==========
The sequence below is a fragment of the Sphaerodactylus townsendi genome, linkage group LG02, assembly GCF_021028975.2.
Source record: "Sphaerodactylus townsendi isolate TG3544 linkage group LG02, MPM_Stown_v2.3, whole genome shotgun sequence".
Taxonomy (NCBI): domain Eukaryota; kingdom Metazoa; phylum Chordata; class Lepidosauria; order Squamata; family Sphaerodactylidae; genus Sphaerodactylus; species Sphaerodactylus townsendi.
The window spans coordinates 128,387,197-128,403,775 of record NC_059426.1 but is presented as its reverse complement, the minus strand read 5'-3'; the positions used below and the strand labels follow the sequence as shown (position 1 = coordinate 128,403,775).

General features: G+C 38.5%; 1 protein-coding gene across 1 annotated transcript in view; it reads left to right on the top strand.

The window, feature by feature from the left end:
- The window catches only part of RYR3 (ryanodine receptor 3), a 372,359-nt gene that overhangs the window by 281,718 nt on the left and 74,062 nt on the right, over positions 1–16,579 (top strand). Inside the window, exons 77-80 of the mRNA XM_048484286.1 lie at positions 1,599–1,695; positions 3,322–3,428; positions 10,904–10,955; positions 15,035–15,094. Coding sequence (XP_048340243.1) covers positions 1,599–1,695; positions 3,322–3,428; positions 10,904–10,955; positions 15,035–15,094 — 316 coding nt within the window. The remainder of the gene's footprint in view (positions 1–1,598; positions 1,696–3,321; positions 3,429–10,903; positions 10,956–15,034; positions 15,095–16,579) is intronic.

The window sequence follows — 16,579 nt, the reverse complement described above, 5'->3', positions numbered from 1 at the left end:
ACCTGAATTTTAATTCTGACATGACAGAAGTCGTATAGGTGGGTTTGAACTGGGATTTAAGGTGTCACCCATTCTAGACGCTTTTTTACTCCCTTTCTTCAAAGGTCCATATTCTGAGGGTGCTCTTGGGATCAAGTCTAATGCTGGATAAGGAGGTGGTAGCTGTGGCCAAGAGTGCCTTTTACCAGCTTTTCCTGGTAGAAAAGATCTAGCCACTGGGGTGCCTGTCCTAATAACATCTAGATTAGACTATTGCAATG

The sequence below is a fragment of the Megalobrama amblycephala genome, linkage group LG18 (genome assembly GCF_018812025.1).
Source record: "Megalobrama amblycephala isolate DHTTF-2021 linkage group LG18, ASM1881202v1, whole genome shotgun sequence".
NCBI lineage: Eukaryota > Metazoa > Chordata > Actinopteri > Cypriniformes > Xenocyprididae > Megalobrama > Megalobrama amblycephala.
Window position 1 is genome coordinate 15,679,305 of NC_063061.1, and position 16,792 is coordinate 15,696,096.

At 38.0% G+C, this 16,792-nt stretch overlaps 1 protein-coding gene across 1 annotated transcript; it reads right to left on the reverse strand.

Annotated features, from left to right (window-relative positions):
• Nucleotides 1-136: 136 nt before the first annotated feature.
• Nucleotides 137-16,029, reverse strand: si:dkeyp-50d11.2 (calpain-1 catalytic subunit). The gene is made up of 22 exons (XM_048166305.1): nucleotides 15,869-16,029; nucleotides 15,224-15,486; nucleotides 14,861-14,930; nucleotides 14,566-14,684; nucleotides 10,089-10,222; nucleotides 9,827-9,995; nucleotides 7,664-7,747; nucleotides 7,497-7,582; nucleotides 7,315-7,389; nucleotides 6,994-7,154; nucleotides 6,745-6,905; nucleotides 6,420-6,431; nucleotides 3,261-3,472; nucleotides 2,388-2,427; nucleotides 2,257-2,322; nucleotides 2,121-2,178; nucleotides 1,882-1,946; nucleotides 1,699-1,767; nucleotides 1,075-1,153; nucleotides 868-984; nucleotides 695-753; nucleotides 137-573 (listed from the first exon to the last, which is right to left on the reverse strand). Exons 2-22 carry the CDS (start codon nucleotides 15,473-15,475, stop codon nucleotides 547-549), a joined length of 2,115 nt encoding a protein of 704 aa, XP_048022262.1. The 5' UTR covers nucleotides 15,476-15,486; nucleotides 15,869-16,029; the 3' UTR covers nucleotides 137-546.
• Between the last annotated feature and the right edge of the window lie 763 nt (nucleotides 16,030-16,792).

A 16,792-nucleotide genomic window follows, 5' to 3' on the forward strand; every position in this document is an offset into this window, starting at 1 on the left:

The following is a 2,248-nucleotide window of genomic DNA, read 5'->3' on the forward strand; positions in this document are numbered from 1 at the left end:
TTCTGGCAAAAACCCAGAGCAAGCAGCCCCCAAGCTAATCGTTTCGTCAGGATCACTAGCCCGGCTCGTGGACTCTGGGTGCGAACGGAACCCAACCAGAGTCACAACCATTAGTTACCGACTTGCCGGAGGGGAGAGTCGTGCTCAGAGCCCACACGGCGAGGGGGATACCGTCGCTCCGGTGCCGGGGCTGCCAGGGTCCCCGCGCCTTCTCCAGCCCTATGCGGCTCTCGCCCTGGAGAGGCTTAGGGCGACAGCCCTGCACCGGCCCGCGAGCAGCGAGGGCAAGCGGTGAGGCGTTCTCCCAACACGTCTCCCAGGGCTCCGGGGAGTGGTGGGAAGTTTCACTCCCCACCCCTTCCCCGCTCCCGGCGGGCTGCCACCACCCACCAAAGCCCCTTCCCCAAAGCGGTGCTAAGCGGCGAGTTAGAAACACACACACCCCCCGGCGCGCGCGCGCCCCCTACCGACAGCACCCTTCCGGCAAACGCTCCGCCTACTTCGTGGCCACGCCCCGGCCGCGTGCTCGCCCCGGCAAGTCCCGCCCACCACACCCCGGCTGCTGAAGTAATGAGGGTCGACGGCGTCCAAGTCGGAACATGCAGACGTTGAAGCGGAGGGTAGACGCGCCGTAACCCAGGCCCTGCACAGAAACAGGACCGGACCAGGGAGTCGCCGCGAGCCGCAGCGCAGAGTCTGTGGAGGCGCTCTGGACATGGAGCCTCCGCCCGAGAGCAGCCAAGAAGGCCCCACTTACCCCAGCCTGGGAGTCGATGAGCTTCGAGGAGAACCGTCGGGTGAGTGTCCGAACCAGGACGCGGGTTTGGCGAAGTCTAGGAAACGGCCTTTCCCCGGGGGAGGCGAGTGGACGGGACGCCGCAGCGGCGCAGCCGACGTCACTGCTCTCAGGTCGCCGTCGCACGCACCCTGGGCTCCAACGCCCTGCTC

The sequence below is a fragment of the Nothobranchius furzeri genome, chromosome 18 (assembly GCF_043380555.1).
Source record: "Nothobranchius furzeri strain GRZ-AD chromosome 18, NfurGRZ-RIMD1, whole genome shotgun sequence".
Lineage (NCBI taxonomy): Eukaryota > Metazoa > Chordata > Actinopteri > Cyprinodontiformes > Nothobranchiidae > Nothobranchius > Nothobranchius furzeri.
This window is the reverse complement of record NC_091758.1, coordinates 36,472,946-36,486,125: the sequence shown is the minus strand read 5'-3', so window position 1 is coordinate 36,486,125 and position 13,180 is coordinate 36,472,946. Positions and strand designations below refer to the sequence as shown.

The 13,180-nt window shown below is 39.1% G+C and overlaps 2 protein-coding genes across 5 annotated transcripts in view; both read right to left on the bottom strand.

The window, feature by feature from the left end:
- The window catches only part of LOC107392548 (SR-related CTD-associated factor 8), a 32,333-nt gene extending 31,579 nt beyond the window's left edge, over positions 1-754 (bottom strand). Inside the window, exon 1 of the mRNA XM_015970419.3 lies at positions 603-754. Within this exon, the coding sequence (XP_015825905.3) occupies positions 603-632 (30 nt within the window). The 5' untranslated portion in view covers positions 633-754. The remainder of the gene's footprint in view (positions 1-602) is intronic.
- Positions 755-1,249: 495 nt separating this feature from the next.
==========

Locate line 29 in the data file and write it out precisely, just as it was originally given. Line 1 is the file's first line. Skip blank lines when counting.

- Positions 755-1,249: 495 nt separating this feature from the next.